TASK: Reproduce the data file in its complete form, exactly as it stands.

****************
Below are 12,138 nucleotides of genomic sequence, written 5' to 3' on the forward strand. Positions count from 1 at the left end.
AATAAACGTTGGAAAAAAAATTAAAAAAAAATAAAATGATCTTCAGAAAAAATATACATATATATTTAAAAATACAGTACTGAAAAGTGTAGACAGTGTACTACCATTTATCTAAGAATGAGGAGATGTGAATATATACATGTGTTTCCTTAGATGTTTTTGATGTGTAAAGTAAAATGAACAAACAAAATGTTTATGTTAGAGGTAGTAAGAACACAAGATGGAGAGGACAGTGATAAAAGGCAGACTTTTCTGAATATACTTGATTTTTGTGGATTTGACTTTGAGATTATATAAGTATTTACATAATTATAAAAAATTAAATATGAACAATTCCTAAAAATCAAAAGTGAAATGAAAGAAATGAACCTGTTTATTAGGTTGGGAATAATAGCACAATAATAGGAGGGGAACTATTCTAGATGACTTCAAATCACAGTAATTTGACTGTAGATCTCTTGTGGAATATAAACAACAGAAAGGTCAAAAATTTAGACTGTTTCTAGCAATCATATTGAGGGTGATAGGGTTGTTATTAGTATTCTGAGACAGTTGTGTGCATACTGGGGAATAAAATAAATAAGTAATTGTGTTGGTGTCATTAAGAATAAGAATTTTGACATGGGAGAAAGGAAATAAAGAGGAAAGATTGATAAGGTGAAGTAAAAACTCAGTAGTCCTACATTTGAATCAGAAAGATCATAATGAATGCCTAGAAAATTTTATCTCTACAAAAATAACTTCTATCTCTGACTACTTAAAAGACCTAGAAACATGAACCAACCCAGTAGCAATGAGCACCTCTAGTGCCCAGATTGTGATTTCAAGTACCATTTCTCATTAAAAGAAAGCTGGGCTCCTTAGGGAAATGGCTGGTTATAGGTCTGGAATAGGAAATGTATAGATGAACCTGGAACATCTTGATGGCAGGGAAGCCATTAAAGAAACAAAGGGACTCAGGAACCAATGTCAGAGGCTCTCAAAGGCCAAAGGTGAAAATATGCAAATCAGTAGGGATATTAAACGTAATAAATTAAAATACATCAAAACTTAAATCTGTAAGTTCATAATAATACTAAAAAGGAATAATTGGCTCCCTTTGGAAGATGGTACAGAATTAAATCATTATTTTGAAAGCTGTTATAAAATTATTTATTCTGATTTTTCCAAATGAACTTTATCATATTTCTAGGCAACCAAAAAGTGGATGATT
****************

Below are 12,138 nucleotides of genomic sequence, written 5' to 3' on the forward strand. Positions count from 1 at the left end.
AATAAACGTTGGAAAAAAAATTAAAAAAAAATAAAATGATCTTCAGAAAAAATATACATATATATTTAAAAATACAGTACTGAAAAGTGTAGACAGTGTACTACCATTTATCTAAGAATGAGGAGATGTGAATATATACATGTGTTTCCTTAGATGTTTTTGATGTGTAAAGTAAAATGAACAAACAAAATGTTTATGTTAGAGGTAGTAAGAACACAAGATGGAGAGGACAGTGATAAAAGGCAGACTTTTCTGAATATACTTGATTTTTGTGGATTTGACTTTGAGATTATATAAGTATTTACATAATTATAAAAAATTAAATATGAACAATTCCTAAAAATCAAAAGTGAAATGAAAGAAATGAACCTGTTTATTAGGTTGGGAATAATAGCACAATAATAGGAGGGGAACTATTCTAGATGACTTCAAATCACAGTAATTTGACTGTAGATCTCTTGTGGAATATAAACAACAGAAAGGTCAAAAATTTAGACTGTTTCTAGCAATCATATTGAGGGTGATAGGGTTGTTATTAGTATTCTGAGACAGTTGTGTGCATACTGGGGAATAAAATAAATAAGTAATTGTGTTGGTGTCATTAAGAATAAGAATTTTGACATGGGAGAAAGGAAATAAAGAGGAAAGATTGATAAGGTGAAGTAAAAACTCAGTAGTCCTACATTTGAATCAGAAAGATCATAATGAATGCCTAGAAAATTTTATCTCTACAAAAATAACTTCTATCTCTGACTACTTAAAAGACCTAGAAACATGAACCAACCCAGTAGCAATGAGCACCTCTAGTGCCCAGATTGTGATTTCAAGTACCATTTCTCATTAAAAGAAAGCTGGGCTCCTTAGGGAAATGGCTGGTTATAGGTCTGGAATAGGAAATGTATAGATGAACCTGGAACATCTTGATGGCAGGGAAGCCATTAAAGAAACAAAGGGACTCAGGAACCAATGTCAGAGGCTCTCAAAGGCCAAAGGTGAAAATATGCAAATCAGTAGGGATATTAAACGTAATAAATTAAAATACATCAAAACTTAAATCTGTAAGTTCATAATAATACTAAAAAGGAATAATTGGCTCCCTTTGGAAGATGGTACAGAATTAAATCATTATTTTGAAAGCTGTTATAAAATTATTTATTCTGATTTTTCCAAATGAACTTTATCATATTTCTAGGCAACCAAAAAGTGGATGATT